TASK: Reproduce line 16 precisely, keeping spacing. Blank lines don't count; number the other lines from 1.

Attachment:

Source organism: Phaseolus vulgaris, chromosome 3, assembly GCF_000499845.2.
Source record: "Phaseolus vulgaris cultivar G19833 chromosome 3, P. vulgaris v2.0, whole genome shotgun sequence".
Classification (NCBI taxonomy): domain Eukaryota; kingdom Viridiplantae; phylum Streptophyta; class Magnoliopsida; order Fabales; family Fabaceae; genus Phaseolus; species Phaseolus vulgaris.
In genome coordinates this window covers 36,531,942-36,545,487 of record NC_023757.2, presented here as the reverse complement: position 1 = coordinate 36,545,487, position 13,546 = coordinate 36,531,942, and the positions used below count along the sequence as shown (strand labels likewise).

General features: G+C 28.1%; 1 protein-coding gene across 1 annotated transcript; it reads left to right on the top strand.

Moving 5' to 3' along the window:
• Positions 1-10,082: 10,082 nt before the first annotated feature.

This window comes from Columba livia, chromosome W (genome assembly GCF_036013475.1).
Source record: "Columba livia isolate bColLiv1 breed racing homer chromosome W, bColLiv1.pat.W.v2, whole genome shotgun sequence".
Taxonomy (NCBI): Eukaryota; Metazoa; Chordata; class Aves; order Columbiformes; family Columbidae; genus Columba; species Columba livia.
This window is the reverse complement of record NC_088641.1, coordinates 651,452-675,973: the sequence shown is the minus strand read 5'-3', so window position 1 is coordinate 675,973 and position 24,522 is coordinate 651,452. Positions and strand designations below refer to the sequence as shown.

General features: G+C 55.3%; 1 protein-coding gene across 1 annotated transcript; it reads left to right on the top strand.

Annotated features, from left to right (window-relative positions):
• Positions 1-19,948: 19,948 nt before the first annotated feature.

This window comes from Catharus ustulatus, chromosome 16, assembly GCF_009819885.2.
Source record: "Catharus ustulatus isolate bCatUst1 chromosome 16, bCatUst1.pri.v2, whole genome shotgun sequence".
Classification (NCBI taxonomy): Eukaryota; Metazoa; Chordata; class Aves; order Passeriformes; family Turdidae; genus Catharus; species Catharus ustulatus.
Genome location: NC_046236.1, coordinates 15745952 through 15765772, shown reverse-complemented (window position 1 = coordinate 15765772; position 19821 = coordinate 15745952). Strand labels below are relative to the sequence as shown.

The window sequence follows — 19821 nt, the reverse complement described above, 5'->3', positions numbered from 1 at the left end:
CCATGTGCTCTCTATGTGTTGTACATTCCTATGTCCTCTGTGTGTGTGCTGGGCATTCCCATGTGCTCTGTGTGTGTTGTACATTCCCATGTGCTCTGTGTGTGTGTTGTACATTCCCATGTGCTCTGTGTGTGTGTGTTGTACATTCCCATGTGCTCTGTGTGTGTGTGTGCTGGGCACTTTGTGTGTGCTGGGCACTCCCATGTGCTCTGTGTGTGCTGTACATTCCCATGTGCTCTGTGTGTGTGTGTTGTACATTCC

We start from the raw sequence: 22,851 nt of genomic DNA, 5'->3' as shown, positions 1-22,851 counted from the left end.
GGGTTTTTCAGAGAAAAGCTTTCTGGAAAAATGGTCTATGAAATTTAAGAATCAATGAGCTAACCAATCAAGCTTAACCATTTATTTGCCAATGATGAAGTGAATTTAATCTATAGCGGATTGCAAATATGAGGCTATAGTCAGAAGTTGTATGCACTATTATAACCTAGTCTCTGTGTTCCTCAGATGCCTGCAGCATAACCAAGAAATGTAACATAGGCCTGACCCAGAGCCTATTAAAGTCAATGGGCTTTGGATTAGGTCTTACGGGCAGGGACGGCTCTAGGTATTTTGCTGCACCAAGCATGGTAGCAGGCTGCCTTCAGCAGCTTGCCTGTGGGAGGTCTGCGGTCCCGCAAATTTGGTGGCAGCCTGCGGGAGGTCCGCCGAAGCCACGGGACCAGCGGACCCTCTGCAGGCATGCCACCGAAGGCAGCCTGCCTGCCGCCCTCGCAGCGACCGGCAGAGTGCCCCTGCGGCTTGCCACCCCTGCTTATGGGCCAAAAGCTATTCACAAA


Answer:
Source record: "Catharus ustulatus isolate bCatUst1 chromosome 16, bCatUst1.pri.v2, whole genome shotgun sequence".